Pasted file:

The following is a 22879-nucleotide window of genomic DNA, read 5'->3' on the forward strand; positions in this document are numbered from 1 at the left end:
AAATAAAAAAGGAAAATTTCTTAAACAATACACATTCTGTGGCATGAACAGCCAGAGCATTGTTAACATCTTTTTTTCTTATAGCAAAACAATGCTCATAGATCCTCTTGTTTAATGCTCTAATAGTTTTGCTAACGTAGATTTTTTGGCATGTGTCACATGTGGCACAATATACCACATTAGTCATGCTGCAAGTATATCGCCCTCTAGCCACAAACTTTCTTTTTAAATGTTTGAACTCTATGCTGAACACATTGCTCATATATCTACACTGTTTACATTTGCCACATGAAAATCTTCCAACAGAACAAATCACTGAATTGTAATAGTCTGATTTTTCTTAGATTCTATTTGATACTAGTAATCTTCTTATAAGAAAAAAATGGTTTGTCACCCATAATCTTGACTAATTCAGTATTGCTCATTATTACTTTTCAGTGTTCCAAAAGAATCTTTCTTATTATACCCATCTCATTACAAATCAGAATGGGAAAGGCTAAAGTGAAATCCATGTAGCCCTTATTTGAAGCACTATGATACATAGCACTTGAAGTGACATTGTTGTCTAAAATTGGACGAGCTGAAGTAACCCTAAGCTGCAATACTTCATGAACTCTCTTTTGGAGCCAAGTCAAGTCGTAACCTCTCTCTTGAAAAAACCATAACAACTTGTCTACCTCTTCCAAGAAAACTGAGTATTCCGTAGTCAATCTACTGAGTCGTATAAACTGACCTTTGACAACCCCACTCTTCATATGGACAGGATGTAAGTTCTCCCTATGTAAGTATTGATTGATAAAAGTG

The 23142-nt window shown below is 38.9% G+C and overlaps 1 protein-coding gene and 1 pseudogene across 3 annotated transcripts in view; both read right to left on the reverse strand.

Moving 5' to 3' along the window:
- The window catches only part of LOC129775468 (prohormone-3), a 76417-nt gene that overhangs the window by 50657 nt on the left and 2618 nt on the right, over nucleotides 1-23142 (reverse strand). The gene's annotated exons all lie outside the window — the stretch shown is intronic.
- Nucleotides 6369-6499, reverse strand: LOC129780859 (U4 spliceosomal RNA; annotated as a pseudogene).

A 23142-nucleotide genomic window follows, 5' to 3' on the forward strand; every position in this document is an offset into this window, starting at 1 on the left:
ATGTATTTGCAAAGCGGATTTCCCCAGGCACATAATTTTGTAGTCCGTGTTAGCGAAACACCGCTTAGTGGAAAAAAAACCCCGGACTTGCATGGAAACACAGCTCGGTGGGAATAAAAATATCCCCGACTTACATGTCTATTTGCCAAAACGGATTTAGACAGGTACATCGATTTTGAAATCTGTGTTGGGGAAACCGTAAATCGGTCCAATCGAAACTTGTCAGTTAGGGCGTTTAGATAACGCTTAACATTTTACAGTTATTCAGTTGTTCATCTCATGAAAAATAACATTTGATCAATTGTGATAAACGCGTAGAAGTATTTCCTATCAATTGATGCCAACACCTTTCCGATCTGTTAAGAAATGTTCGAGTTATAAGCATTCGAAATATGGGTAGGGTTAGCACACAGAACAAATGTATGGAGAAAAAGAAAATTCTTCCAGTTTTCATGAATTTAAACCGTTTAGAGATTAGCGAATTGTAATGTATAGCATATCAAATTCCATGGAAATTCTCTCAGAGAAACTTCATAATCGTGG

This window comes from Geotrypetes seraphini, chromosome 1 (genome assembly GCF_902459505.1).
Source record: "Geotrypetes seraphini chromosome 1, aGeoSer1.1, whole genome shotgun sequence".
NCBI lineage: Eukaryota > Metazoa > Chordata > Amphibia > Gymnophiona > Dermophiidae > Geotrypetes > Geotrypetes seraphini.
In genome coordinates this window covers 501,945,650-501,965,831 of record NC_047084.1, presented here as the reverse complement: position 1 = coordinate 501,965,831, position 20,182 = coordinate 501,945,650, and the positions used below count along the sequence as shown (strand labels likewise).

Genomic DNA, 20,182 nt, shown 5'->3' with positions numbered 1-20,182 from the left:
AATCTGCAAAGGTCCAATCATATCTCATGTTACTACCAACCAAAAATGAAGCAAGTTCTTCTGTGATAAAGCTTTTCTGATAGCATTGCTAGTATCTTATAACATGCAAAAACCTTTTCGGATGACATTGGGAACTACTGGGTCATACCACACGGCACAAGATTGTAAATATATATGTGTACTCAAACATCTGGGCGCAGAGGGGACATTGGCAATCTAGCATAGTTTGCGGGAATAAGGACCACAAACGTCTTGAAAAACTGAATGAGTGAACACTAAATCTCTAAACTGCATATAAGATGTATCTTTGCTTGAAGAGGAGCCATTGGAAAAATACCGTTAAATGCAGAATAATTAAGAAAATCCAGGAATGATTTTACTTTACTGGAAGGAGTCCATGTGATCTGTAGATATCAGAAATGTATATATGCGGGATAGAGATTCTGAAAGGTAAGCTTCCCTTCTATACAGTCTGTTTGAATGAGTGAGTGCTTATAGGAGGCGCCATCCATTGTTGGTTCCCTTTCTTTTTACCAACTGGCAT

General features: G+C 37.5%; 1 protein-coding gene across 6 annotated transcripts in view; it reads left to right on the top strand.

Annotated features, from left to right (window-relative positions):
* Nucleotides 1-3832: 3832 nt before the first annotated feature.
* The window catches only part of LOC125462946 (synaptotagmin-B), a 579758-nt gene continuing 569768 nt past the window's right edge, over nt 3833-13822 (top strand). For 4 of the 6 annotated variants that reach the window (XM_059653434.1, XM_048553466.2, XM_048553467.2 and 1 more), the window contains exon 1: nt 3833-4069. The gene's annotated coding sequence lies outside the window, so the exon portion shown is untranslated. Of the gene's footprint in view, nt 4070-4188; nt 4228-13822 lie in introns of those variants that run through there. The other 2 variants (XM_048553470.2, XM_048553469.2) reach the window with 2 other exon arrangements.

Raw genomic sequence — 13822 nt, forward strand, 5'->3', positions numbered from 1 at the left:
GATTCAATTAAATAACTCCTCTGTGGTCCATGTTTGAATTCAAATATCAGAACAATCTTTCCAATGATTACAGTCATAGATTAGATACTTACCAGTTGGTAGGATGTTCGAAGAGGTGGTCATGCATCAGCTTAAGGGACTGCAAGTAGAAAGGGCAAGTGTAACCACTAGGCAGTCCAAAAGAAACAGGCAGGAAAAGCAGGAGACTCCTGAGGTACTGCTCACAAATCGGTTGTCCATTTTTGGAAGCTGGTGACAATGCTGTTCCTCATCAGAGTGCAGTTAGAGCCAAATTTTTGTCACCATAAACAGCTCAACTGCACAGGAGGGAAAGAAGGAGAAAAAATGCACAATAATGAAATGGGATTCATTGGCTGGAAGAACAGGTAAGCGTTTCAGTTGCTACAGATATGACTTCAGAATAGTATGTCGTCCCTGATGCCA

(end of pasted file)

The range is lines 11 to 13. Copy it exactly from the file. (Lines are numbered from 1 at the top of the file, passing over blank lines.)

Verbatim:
NCBI lineage: Eukaryota > Metazoa > Chordata > Amphibia > Gymnophiona > Dermophiidae > Geotrypetes > Geotrypetes seraphini.
In genome coordinates this window covers 501,945,650-501,965,831 of record NC_047084.1, presented here as the reverse complement: position 1 = coordinate 501,965,831, position 20,182 = coordinate 501,945,650, and the positions used below count along the sequence as shown (strand labels likewise).

Genomic DNA, 20,182 nt, shown 5'->3' with positions numbered 1-20,182 from the left: